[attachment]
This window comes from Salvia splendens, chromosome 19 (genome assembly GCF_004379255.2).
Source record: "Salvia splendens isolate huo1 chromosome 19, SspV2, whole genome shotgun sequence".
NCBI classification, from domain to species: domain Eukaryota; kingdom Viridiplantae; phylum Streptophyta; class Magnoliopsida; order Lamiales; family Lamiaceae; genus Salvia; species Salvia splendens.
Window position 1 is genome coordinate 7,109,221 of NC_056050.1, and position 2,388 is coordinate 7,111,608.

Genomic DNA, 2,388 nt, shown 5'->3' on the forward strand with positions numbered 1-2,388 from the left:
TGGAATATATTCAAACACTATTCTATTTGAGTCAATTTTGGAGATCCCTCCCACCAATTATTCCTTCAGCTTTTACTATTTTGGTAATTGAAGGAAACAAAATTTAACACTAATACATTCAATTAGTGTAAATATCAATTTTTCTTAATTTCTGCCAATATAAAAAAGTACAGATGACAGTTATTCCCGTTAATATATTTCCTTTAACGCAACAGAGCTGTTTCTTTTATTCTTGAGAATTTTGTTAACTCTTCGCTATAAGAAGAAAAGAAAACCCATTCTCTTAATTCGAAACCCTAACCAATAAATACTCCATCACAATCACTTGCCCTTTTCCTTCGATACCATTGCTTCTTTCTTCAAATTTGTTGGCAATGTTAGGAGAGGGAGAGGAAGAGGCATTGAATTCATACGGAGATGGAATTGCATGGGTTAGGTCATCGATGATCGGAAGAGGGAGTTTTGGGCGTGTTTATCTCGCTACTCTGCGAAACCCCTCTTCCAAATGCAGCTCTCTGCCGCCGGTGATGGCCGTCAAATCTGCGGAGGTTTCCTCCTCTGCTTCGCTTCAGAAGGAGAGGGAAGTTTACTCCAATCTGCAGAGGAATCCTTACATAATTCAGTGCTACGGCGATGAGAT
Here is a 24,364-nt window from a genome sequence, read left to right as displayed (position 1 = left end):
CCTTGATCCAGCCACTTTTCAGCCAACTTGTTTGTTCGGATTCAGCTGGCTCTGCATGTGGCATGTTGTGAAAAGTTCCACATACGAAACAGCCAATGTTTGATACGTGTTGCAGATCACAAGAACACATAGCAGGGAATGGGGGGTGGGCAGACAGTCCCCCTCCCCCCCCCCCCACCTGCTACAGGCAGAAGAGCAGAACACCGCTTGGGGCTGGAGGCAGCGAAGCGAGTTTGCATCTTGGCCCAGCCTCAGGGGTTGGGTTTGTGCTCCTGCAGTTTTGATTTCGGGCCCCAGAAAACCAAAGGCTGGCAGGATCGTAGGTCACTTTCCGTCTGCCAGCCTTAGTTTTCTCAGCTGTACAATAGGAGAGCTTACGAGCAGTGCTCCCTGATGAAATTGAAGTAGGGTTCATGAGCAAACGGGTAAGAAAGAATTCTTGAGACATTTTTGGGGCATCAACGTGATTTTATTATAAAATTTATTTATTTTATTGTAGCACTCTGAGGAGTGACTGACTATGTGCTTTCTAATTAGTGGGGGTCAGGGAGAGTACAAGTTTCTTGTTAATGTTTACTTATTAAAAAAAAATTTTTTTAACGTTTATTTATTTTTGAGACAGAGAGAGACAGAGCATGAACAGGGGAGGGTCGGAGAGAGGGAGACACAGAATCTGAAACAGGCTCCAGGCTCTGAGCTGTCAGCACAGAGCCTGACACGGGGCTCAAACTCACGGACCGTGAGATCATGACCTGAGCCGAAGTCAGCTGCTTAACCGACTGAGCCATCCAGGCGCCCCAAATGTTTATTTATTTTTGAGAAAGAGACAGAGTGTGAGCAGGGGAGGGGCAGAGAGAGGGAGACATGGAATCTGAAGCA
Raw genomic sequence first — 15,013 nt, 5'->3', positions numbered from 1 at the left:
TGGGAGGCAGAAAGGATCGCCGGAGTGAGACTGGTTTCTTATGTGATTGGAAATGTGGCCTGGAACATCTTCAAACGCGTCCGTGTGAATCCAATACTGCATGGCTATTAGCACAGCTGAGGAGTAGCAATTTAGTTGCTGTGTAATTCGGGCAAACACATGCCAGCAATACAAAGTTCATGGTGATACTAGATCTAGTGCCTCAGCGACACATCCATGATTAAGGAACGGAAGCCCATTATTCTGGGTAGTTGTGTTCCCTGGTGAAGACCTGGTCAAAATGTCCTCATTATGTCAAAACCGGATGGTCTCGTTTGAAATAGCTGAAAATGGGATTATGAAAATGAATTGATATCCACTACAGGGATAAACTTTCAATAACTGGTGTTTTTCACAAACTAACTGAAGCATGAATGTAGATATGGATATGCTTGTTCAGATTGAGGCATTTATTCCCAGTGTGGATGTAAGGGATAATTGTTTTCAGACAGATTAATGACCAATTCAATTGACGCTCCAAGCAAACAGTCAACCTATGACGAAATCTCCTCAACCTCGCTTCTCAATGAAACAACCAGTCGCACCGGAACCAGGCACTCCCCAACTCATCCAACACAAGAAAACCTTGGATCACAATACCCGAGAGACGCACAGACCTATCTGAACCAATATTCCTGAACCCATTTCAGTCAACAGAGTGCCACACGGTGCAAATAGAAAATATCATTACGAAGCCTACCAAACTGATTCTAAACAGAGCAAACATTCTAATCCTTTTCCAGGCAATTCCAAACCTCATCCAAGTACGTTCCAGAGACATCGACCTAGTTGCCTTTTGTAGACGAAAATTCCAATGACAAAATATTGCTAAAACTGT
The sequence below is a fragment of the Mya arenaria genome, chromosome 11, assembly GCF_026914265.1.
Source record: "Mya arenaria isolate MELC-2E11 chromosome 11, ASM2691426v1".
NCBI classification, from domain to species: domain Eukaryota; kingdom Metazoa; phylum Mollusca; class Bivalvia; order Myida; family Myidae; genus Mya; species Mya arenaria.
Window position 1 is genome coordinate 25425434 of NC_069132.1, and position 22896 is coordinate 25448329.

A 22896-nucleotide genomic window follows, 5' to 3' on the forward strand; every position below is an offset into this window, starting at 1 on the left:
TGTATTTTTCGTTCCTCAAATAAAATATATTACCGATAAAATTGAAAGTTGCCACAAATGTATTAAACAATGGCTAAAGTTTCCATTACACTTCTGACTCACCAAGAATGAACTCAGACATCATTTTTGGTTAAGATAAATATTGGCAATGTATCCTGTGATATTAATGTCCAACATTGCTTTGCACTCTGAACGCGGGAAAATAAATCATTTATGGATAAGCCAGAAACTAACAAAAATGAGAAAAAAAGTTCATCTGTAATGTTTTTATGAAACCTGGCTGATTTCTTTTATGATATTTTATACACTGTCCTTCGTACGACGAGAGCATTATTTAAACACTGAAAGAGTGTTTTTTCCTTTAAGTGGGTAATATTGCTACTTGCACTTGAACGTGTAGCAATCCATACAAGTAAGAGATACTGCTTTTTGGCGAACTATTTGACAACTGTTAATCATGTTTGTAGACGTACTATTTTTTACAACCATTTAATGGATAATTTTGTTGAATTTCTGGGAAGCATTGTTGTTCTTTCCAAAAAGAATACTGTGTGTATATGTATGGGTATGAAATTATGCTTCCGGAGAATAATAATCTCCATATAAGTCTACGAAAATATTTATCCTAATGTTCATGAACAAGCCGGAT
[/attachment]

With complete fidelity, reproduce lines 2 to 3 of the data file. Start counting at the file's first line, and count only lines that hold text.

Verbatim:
Source record: "Salvia splendens isolate huo1 chromosome 19, SspV2, whole genome shotgun sequence".
NCBI classification, from domain to species: domain Eukaryota; kingdom Viridiplantae; phylum Streptophyta; class Magnoliopsida; order Lamiales; family Lamiaceae; genus Salvia; species Salvia splendens.